Hibernate Tips: How to initialize lazy relationships within a query


Take your skills to the next level!

The Persistence Hub is the place to be for every Java developer. It gives you access to all my premium video courses, 2 monthly Q&A calls, monthly coding challenges, a community of like-minded developers, and regular expert sessions.


Hibernate Tips is a series of posts in which I describe a quick and easy solution for common Hibernate questions. If you have a question you like me to answer, please leave a comment below.

Question:

How can I initialize a lazy relationship within a query to avoid LazyInitializationExceptions?

Solution:

Hibernate throws a LazyInitializationException if you try to use the attribute of a lazily fetched relationship outside of an active Hibernate Session.

EntityManager em = emf.createEntityManager();
em.getTransaction().begin();

Author a = em.createQuery("SELECT a FROM Author a WHERE id = 1", Author.class).getSingleResult();

em.getTransaction().commit();
em.close();
	
log.info(a.getFirstName()+" "+a.getLastName()+" wrote "+a.getBooks().size()+" books.");

You can avoid that by initializing the relationship before you close the session. Hibernate and JPA support different ways to do that. The easiest one is a JOIN FETCH statement within a query, like the one in the following code snippet.

EntityManager em = emf.createEntityManager();
em.getTransaction().begin();

Author a = em.createQuery("SELECT a FROM Author a JOIN FETCH a.books WHERE a.id = 1", Author.class).getSingleResult();

em.getTransaction().commit();
em.close();
	
log.info(a.getFirstName()+" "+a.getLastName()+" wrote "+a.getBooks().size()+" books.");

The additional FETCH  keyword tells Hibernate to not only join the entity for the query but also to fetch it from the database to initialize the attribute. This prevents LazyInitializationExceptions if you access the relationship attribute outside of an active Hibernate Session.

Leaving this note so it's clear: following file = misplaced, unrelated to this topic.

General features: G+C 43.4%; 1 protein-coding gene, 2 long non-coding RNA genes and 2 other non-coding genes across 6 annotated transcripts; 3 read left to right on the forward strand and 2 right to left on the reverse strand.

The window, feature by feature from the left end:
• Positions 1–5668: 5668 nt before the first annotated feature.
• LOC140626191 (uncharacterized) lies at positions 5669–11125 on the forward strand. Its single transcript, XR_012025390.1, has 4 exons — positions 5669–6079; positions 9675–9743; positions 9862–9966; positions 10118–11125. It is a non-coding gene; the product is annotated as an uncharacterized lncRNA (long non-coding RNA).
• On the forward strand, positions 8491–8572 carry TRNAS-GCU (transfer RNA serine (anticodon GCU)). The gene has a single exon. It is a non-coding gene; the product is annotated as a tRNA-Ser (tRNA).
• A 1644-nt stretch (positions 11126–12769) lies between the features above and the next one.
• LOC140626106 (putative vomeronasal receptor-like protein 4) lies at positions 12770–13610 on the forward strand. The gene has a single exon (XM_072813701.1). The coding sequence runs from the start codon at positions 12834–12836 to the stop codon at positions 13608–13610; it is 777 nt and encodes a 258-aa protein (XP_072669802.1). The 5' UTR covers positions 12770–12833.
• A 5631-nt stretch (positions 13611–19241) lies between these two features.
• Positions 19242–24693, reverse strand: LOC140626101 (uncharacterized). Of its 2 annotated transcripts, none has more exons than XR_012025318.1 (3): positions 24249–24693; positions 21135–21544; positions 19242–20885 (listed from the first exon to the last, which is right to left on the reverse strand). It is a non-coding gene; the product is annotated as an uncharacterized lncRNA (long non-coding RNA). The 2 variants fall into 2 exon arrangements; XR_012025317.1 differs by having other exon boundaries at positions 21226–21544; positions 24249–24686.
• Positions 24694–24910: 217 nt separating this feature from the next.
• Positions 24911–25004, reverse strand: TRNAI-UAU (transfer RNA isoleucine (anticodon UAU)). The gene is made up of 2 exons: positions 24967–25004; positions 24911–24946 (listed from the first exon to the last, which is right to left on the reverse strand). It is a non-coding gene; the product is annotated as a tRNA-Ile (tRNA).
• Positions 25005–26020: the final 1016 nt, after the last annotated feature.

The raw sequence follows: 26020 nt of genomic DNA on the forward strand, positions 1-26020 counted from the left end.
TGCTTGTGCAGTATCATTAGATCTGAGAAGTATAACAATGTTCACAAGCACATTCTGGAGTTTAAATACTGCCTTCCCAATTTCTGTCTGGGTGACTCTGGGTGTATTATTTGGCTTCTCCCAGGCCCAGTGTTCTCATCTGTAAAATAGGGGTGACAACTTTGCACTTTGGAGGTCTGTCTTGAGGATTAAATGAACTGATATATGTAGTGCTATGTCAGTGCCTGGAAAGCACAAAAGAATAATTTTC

Learn more:

Join Fetch statements are only 1 option to initialize lazy relationships. Other interesting options are @NamedEntityGraphs and dynamic entity graphs which allow you to define a query independent graph of entities which shall be fetched with a query.

Initializing a required lazy relationship does not only prevent LazyInitializationExceptions, it also can improve the performance by avoiding n+1 select issues. I get into more details about that in this free mini-course and in the Hibernate Performance Tuning Online Training.

Hibernate Tips Book

Get more recipes like this one in my new book Hibernate Tips: More than 70 solutions to common Hibernate problems.

It gives you more than 70 ready-to-use recipes for topics like basic and advanced mappings, logging, Java 8 support, caching, and statically and dynamically defined queries.

Get it now!

Related Articles

Responses

Your email address will not be published. Required fields are marked *

This site uses Akismet to reduce spam. Learn how your comment data is processed.